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Discussion Starter #1
Hi folks, I refilled my CO2 5lb tank from LFS and up on reconnection the high pressure gauge shows ~1800psi. Is this too high? Should I take it out and vent it?

On the last refill it was about 1000psi, and slowly went down to 600, at which point I took it to refill.
 

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it is too high, but wait a couple days to connect the regulator and measure again.

600 psi is ok during cold weather, not necessarily mean liquid co2 is all gone, and even if the liquid co2 are all gone, you still have about 1/6-1/5 of the 5lb co2 in the cylinder, in gas form.
you can wait until the co2 pressure drop to 100psi or less for normal usage, yours is a double stage regulator, it will handle the pressure drop.

I think the problem is at 600 psi the tank is not yet empty, There is probably plenty of liquid co2 in the cylinder, but the refilling station put in another 5Lb or less, over filled.
 

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Discussion Starter #3
So this also means no drastic action needed? Do I need to panic? :)

If in a couple of days I disconnect/reconnect the regulator it's the same should I vent it or it's OK to just leave it?
 

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Discussion Starter #5
Thanks. The graph is really cool BTW. I couldn't find anything online showing these 3 way relationships.
 

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just to make it clear, I mentioned give it a couple days because it is fresh filled, need a couple days to reach the room temperature, then you can test it again.

After two days if it is still around 1800psi, it should be fine because the cylinder and the regulator are both ok to handle the pressure, you don't need to the release the extra co2,(just avoid high temperature, more than likely not the case) but if you prefer to release, do it outside without regulator attached, slow and steady turn open/close the cylinder valve in intervals, avoid large flow of co2 in prolonged of time.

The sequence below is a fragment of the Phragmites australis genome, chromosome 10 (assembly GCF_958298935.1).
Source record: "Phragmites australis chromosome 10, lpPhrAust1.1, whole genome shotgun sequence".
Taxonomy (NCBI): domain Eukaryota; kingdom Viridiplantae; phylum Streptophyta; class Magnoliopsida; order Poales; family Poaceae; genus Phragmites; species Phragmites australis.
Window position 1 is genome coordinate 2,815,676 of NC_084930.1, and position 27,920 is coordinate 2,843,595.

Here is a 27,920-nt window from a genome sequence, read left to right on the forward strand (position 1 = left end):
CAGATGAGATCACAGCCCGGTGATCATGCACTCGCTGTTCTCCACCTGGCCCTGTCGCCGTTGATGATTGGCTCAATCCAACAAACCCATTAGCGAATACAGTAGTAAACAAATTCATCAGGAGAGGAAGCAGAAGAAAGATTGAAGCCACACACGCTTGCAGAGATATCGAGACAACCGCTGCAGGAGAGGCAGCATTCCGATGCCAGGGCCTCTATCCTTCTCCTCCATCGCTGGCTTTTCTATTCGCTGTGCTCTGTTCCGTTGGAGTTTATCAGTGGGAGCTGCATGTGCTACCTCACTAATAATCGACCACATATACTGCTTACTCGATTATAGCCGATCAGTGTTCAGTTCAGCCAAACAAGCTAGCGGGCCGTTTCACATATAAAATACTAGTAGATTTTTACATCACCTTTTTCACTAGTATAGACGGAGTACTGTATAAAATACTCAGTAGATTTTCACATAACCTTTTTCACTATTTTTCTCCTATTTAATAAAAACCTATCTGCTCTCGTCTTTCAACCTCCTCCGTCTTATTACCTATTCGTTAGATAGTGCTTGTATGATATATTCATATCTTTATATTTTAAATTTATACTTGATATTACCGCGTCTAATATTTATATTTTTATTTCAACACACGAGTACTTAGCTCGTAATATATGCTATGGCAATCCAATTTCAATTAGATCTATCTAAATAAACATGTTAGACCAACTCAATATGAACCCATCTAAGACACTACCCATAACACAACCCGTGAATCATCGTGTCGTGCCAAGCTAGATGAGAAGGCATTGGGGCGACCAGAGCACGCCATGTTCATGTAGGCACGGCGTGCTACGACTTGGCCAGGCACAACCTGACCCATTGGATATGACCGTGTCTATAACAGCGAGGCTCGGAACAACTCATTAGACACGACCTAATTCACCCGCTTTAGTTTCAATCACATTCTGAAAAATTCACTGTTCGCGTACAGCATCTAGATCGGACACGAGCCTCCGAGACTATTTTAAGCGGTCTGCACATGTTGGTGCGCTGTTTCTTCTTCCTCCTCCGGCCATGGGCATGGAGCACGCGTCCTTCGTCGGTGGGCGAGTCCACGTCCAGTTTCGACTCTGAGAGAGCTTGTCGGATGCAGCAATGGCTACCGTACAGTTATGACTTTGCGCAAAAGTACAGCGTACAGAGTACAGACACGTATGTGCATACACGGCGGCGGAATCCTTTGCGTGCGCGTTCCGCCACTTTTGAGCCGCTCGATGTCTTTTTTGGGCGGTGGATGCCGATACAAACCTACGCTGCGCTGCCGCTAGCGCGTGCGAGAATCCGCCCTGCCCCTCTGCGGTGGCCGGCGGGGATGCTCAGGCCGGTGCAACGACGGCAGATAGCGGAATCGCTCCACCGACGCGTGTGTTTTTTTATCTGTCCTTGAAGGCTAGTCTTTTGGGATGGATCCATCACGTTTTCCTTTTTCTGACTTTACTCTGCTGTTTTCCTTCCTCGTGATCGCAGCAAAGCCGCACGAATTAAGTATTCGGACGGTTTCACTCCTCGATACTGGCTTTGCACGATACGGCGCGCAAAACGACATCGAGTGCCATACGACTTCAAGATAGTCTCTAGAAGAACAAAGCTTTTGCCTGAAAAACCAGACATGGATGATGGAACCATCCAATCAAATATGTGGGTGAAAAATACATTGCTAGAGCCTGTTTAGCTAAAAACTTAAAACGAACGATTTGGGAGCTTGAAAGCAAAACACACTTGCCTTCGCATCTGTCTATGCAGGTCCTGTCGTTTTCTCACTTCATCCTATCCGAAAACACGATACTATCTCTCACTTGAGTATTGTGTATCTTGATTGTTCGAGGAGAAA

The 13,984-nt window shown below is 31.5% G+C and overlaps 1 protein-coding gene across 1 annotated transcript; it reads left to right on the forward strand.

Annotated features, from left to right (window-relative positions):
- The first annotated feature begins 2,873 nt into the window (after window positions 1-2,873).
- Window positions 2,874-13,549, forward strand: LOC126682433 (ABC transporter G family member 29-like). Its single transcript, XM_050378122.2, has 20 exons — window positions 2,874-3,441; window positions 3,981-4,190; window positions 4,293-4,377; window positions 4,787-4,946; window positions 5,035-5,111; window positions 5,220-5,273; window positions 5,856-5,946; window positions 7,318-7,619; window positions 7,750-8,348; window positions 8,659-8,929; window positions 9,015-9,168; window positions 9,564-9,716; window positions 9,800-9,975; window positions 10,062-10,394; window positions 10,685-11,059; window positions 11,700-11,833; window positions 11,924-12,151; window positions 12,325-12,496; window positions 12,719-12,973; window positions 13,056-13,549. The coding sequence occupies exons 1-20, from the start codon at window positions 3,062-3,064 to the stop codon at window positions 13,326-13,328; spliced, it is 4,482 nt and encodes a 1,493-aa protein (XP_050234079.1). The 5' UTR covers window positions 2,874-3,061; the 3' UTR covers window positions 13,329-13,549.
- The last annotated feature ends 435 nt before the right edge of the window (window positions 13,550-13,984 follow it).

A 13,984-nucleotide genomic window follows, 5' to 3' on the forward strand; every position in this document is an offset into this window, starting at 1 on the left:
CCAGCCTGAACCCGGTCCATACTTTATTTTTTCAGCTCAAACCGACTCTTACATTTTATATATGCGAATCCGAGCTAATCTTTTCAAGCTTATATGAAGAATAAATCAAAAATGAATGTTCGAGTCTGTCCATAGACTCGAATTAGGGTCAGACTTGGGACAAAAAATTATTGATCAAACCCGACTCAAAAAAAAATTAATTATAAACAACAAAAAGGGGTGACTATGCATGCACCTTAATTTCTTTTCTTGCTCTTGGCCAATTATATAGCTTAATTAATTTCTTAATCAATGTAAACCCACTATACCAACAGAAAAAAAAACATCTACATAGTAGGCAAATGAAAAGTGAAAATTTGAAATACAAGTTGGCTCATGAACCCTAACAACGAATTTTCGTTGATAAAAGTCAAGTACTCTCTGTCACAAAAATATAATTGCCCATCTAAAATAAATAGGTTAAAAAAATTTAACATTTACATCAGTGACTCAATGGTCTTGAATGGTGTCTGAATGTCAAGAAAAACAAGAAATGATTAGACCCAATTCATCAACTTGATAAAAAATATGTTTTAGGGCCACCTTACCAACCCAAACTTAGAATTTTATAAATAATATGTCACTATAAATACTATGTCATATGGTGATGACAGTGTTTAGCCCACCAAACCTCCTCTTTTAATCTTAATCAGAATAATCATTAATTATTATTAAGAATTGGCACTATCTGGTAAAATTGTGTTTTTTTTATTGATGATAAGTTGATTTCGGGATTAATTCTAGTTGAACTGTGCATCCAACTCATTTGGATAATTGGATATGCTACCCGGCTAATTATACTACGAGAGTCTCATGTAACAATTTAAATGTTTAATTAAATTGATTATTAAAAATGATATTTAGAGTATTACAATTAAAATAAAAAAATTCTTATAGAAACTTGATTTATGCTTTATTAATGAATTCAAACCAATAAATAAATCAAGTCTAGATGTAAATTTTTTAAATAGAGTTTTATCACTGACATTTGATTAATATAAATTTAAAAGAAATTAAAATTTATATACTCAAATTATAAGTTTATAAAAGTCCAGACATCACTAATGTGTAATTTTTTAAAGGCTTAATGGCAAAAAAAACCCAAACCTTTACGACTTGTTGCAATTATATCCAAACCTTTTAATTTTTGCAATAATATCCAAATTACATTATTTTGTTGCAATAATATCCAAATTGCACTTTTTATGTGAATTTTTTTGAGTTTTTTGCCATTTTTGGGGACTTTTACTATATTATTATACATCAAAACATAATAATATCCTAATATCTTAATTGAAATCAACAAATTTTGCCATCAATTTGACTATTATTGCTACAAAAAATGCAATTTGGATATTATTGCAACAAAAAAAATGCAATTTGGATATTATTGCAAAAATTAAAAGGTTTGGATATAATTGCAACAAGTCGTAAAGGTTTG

you can not release the large volume of co2 through the common pressure regulator, because the regulators to handle fast flow of co2 are special designed.
The valve seat inside the common pressure regulator will frozen and cracked if co2 rush out too fast.
 

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Discussion Starter #7
Just to be on the safe side i did vent it outside (without the regulator of course).

But i think might have overdone it LOL. The whole tank is soooo cold it's covered with a thick layer of snow now. Have to let it thaw out before i can hook the regulator back on. Luckily I suspected something like that might happen and wear gloves.

Thanks for the advices guys.
 

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Venting a tank is sure to cool it as that is the way AC and refrigeration work. A compressor squeezes the gas into liquid and then when it expands to becomes gas it cools!
But the experience of getting that much overfilled does bring up a point that I avoid when I can. I do not like getting gas from folks who do not know what they are doing as it can lead to real problems and they are also often way too expensive. I go to the places which deal with gas full time like welding gas suppliers, etc as they are full time folks and also deal with working guys who don't want to pay the premium price of hobby items.
The CO2 they put in welders or your soda are both pretty much the same for our use, so look for the pro.
The guy who fills a tank like that doesn't get near anything I use!
 

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Discussion Starter #9
On this topic, does anyone know of any place around CA bay area that refill CO2 and let you keep your own tank?
 

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On this topic, does anyone know of any place around CA bay area that refill CO2 and let you keep your own tank?
I know there are a couple places in Hayward/san leandro, but any co2 refilling station that can do fire extinguishers refill and hydrotesting should have the equipment to refill on spot.
I think there are more refilling stations that can let you keep your own tank, in santa clara area, make some phone call first before you go.

but if you prefer to keep the co2 cylinder, you need to pay for your own fee for hydrotesting, and there is wait time between you drop off the empty cylinder and pick it up, sometimes need two trips. Swap is much more convenience, save time and lower cost, you can simply ask for a nice/newer condition co2 cylinder when you do the swap.
 
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